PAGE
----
It never rains in California

There was a cold snap in California this week, which also happened to correspond to the week that I was there. Which is typical. The most common sentence I hear in my travels is “you should have been here last week”. For example, the last time I was in Arizona, a place where it is known to be both sunny and dry, it snowed for the first time in about 1,000 years.

Anyhow, the coldness was caused by a winter storm. No matter that it isn’t winter yet. Let’s be clear about this, ironically winter starts when it all starts to get better because the days start getting longer at the winter Solstice on December 21st. But I digress. This extremely serious weather event resulted in a daytime temperature of 52 degrees. I admit that it did decline to a jaw dropping 35 degrees during the night but at least we were safe in our beds by then.

People who live in places where below 55 degrees is cold have a weird sense of what you need to wear when such catastrophic coldness descends. It is time to break out the parkas, heavy sweaters, and mufflers or just stay behind closed doors until it reaches a more civilized temperature. I am amazed that they would actually have such clothing in their closet, if it is only necessary for about two days every 4th year. But then again, that means you can pretty much buy one coat, one sweater and one pair of mittens to last you a life time.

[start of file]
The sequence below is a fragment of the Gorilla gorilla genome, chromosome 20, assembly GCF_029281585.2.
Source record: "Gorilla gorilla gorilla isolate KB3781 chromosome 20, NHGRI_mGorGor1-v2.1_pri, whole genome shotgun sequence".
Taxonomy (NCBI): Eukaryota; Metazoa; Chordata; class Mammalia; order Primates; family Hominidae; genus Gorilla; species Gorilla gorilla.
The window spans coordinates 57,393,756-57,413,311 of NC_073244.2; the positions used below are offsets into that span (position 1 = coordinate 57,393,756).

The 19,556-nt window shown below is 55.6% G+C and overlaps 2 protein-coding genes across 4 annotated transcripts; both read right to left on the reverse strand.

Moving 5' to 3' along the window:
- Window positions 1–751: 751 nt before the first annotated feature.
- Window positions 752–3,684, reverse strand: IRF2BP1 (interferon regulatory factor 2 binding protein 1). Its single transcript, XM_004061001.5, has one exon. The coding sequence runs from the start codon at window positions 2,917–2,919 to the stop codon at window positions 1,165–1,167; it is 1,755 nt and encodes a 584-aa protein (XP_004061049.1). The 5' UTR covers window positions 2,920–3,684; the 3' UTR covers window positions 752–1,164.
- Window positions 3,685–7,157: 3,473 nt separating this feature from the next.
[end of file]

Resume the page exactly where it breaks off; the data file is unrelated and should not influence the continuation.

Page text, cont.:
But that is not the topic of the day. This may not be a new thing but it is new to me. The U.S. is apparently now naming winter storms. The storm that was wrecking havoc last week and caused an unprecedented black ice warning on the California 101 was called Cleon. Cleon was of course coming down from Canada, that evil weather source to the north. The next storm that is heading down from the North Pole to place microscopic layers of snow in Dallas and Atlanta is apparently queued up as Deon. Be afraid, very afraid, because CNN reports power could be out for up to a day if the forecasted ice storm materializes. If not, they can get lots of air time talking about the tragic events that did not happen. The winter storm naming convention would indicate the next one will be named Eon, which does not bode well for anyone.

I don’t think winter storm naming will ever be adopted north of the border for several reasons. The most obvious is the severe limitation of the number of letters in the alphabet, although I guess we could always start over if need be. But the real issue is the difficulty in distinguishing between a storm and run of the mill nasty weather. When does normal horizontal snow become a blizzard? When does a snow squall become a winter tornado? What level of accumulation requires the army? The answers to these questions are as elusive as a waterproof boot.

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